Eating Seasonally The Locavore Way Of Life

The global quality of the marketplace today allows us to buy any type of food we desire at any time, but this isn’t necessarily sustainable or healthy for the environment. By embracing the “locavore” way of life and choosing food in season where you live, you can reduce the cost and petroleum required for long distance shipping. Eating seasonally also ensures fresher food when it reaches your table, making it healthier for your family and the environment, while supporting local farms and businesses at the same time.

To embrace the locavore lifestyle, you’ll need to know which foods grow in your particular climate at any given time.

Locavore Food and Seasonality

If you’re new to the locavore lifestyle, online seasonality charts can guide you to appropriate and delicious locavore food options during almost any season, except the dead of winter. Even then, you may still be able to enjoy preserves and fresh tubers, such as sweet potatoes.

As you begin eating seasonally, a few simple tips and rules of thumb will help you develop your own instincts regarding food seasonality and keep you from buying worn out, nutrient-low strawberries shipped to your supermarket on an airplane.

Eating locally also includes animals raised, slaughtered, butchered and packaged locally. There are opportunities to purchase at your local farmer’s markets or from your local animal farmer. On your next trip, look for vendors that sell meat and eggs.

A Simple Guide for the Locavore

The first vegetables available in the early spring–during March and April–are shoots, including asparagus, Brussels sprouts and leeks. As plants grow, their tender, herbaceous stems and early leaves develop. May and June are the best months to enjoy plants at this stage, including basil, mint, spinach and lettuce.

As plants continue to grow, they bloom and their flowers ripen into fruits. Peas are available in the early summer, and other blooming, fruit bearing plants may appear at the summer’s height, such as peppers, berries and tomatoes.

Still later, the larger fruits and vegetables are ready to harvest, such as watermelon, corn, pears and apples. And finally, the season arrives for the squashes and pumpkins that we see in the fall. Fall is also the season for roots, including carrots and onions.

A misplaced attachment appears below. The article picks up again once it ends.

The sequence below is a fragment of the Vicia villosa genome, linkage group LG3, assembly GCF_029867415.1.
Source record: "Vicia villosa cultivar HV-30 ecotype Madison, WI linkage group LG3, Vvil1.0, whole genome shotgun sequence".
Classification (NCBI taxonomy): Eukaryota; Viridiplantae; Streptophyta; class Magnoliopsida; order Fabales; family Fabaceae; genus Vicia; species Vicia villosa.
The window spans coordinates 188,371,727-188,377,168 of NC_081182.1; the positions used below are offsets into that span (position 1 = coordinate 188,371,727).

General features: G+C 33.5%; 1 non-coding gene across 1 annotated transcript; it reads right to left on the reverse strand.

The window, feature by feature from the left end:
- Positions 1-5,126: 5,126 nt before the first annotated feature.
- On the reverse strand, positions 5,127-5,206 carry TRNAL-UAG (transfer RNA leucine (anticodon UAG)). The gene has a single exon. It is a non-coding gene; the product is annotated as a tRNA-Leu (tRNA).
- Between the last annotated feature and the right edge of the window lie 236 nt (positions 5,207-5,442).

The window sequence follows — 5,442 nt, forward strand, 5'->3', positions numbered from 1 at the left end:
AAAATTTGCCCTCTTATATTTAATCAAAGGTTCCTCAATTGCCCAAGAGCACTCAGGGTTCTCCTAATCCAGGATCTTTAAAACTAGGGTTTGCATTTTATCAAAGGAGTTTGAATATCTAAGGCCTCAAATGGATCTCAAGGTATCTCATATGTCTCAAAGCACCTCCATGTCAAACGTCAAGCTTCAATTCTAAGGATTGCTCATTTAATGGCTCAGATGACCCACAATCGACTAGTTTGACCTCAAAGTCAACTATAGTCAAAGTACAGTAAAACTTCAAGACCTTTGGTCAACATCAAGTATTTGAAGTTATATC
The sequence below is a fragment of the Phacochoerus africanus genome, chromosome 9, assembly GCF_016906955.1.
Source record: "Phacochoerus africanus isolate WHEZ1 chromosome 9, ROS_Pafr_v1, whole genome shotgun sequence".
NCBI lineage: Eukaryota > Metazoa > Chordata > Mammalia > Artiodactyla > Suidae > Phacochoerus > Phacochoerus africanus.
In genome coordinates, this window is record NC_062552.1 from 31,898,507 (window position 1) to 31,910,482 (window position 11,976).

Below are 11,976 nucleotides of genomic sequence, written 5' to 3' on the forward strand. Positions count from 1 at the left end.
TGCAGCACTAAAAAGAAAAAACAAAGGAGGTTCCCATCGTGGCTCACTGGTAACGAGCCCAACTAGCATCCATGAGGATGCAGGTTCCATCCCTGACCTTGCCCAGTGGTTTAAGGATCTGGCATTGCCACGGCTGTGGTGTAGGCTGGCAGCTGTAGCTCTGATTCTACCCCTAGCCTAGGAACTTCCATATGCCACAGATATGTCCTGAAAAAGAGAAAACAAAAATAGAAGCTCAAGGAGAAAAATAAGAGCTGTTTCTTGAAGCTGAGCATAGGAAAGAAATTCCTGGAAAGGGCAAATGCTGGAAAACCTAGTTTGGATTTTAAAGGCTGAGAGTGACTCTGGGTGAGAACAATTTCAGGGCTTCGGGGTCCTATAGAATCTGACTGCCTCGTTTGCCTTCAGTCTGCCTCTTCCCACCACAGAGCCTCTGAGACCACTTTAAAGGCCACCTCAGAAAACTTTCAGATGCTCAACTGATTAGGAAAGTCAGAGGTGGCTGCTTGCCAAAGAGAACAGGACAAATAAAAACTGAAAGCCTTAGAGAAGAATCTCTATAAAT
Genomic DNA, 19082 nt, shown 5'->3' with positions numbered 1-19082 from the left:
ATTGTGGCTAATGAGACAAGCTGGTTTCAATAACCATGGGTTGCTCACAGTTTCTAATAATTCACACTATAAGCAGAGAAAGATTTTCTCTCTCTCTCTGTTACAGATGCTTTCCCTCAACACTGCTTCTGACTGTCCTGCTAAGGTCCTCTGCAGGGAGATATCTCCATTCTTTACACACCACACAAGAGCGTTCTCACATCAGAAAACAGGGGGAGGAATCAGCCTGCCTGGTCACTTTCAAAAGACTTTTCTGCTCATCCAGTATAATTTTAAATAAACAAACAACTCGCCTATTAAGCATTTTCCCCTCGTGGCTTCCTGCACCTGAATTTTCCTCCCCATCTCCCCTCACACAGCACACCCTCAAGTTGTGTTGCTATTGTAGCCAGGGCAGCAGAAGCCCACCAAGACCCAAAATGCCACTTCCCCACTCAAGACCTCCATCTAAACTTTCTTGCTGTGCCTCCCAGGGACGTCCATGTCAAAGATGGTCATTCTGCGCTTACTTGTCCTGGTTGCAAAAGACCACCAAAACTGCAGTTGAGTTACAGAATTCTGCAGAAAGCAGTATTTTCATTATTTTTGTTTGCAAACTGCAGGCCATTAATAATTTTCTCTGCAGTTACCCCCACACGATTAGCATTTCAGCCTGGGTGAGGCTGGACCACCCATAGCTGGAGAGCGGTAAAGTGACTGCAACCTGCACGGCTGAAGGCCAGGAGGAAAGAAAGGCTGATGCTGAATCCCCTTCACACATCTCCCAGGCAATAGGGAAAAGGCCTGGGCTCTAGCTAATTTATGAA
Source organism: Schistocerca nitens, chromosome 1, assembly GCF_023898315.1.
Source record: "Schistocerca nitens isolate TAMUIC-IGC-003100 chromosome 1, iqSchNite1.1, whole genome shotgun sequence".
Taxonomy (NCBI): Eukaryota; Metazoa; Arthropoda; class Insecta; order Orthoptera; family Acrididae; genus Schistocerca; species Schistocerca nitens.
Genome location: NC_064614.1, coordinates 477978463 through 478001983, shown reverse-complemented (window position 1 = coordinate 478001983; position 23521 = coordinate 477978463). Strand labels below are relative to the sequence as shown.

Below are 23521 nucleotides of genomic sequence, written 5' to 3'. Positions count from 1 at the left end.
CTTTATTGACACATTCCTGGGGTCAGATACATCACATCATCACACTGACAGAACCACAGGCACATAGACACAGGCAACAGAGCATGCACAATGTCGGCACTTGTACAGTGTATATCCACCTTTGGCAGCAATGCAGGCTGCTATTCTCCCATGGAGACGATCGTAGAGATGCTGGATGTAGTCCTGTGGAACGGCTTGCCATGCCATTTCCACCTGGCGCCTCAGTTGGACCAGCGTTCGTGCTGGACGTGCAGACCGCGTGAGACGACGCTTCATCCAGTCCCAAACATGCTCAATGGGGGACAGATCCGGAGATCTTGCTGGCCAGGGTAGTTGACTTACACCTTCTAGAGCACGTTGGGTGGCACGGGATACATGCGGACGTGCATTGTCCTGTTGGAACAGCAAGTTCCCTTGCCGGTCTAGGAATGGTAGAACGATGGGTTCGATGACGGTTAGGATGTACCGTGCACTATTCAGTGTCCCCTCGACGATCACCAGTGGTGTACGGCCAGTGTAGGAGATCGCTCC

The best way to find locavore food is to shop at local farmers’ markets, since farmers can only display and sell what they’re able to grow at any given time. By signing up for local community supported agriculture (or “CSA”), you can receive a box of seasonal and local produce from your local farmers delivered right to your door on a regular (usually weekly or bi-weekly) basis.

Benefits of Eating Seasonally

You’ll receive plenty of nutrients if you take advantage of seasonal fruits and vegetables and eat five servings per day. Because seasonal, locavore food doesn’t endure long trips, it retains more nutrients and tastes better than foods that are out of season.

When we begin eating seasonally, we find ourselves more knowledgeable and better connected to the foods we eat, the way they were grown and our health, the health of our community and the planet.

Resources

BBC Worldwide. (2010). Seasonality table. Retrieved August 31, 2010, from http://www.bbcgoodfood.com/content/local/seasonal/table/vegetables/

SustainableTable.org. (2010). Eat seasonal. Retrieved August 31, 2010, from http://www.sustainabletable.org/shop/seasonal/

World’s Healthiest Foods. (2010). Healthy eating with the seasons. Retrieved August 31, 2010, from http://www.whfoods.com/genpage.php?tname=faq&dbid=28